Saturday, May 16, 2015

Sunshine, Salmon and Still in Canada

77.5nm          Brundige Inlet
Wind and wave conditions and a steady barometer determine the timing for a transit of Dixon Entrance East, the stretch of water where we cross the international border into Alaska. While it is tempting to linger in northern British Columbia, exploring interesting coves and inlets, we don’t want to miss a good weather window to make this big, open-water crossing. Today’s easy, protected run along Dundas Island was so smooth that we were almost tempted to run farther and make the crossing. Almost tempted, but wind and waves kicked up a bit and after nine hours of running we were ready to head for a quiet anchorage.

The next morning VHF weather reported ocean swells in Dixon Entrance West at 2-3 meters… yes, that’s meters, not feet!  We chose to spend a second night in Brundige Inlet at the north end of Dundas, waiting for winds and water to calm down. Relaxing on anchor in a beautiful setting isn't hard, but we were anxious to enter Alaska, arrive in Ketchikan to clear U.S. Customs, and get on with the SE Alaska adventures.

The M/V Jericho crew brought in a near-20 pound salmon (trolling a black hoochie, if you're interested) and Ron grilled one big fillet with our not-so-secret sauce for a terrific dinner entree. 

The day was warm and sunny and we were content to hang out for an extra day or two  to wait for conditions to improve. I don’t care what the sun does tomorrow, but I am asking the weather gods to calm the wind and flatten the water. 

Wednesday, May 13, 2015

Crazy Ivans and Bottleneck Inlet Crab

Day 8     Bottleneck Inlet

Dee had another “Crazy Ivan” moment while switching the autopilot from one route to a waypoint on another route, resulting in a wild course swing. That’s two in two days, we definitely don’t need a third. We reviewed the procedure and stepped through the process again… cautiously… Dee at the controls with the Capt. supervising… and worked out the issue. Aha! I get it now. In the future we’ll I’ll change routes with less potential for excitement. No more “Crazy Ivans” for Dee.   (If you have read or seen The Hunt for Red October you’ll understand the reference.)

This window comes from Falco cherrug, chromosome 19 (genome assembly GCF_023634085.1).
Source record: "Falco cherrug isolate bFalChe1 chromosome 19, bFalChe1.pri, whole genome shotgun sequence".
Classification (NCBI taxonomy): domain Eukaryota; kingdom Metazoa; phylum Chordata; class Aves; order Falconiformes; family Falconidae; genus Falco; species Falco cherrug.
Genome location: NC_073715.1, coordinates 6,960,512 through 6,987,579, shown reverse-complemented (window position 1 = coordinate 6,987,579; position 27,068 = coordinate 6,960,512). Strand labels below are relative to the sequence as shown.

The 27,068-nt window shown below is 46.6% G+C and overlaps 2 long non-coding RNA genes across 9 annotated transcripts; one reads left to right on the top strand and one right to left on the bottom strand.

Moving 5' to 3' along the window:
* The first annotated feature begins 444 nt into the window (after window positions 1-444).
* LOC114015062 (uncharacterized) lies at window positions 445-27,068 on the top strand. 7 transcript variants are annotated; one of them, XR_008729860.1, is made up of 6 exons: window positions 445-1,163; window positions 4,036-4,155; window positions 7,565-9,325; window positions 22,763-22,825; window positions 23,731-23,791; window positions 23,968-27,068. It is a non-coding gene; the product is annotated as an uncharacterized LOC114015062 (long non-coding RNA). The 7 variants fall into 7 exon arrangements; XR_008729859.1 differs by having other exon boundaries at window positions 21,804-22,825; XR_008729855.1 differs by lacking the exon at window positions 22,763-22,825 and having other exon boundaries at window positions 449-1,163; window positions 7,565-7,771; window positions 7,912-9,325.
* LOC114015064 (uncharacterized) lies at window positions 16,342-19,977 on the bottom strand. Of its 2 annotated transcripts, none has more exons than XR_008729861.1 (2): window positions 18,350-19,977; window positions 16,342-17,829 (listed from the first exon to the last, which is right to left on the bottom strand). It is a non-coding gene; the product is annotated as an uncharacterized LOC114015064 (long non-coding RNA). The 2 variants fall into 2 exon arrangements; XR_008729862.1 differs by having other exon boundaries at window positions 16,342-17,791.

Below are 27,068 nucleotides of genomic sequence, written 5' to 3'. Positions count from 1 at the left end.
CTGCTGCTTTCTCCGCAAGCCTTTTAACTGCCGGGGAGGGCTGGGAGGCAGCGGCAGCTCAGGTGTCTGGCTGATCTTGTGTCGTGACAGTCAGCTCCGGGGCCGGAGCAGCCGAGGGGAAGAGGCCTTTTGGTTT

The Dungeness crab in Bottleneck Inlet must have been hungry this month. It didn’t take long to catch the daily 6-crab limit of these big boys, even with minimal bait. Mmmmm, the first crab of the season seems especially tasty, so loaded with rich, sweet flavor that it doesn’t need any sauce or fancy accompaniments. Later on we’ll enjoy indulging in crab enchiladas, crab quesadillas, crabby eggs Benedict, crab bisque, crab salad, crab pizza, crab cakes, pasta with crab, crab dip etc. Whatever the preparation, fresh crab is worth the effort it takes to clean one… or two… or six. My favorite? all of the above, just so it's fresh-caught, just-cooked Dungeness crab. 

Tuesday, May 12, 2015

A Sneaky Eagle in Seaforth Channel

Salmon fishing at Idol Point was slow and a little uncomfortable as we rocked and rolled in choppy water. The first hour produced one hit that didn’t set the hook and one scrappy rock fish. Ron reeled in the smallish fish, planning to release it when whoosh! An eagle performed an extreme power dive, swooping down to the water right in front of Ron. Still moving, it grabbed the fish and flew away, speeding skyward with fish, fishing line, lure and 15-inch metal flasher still attached. The reel screamed as line flew out, stripping off rapidly despite having the drag set. Ron grabbed the knuckle-buster reel, ouch!, tightened the drag and jerked the pole, stopping the bird’s escape and jerking him out of the sky. Splashdown! The eagle released the fish and flew away but continued to circle overhead while Ron reeled the fish up to the dinghy again. Once released the fish sank and that opportunistic eagle lost interest and flew away. No more fish, no more eagle, no more drama. No problem. We do have quite a memorable fish story.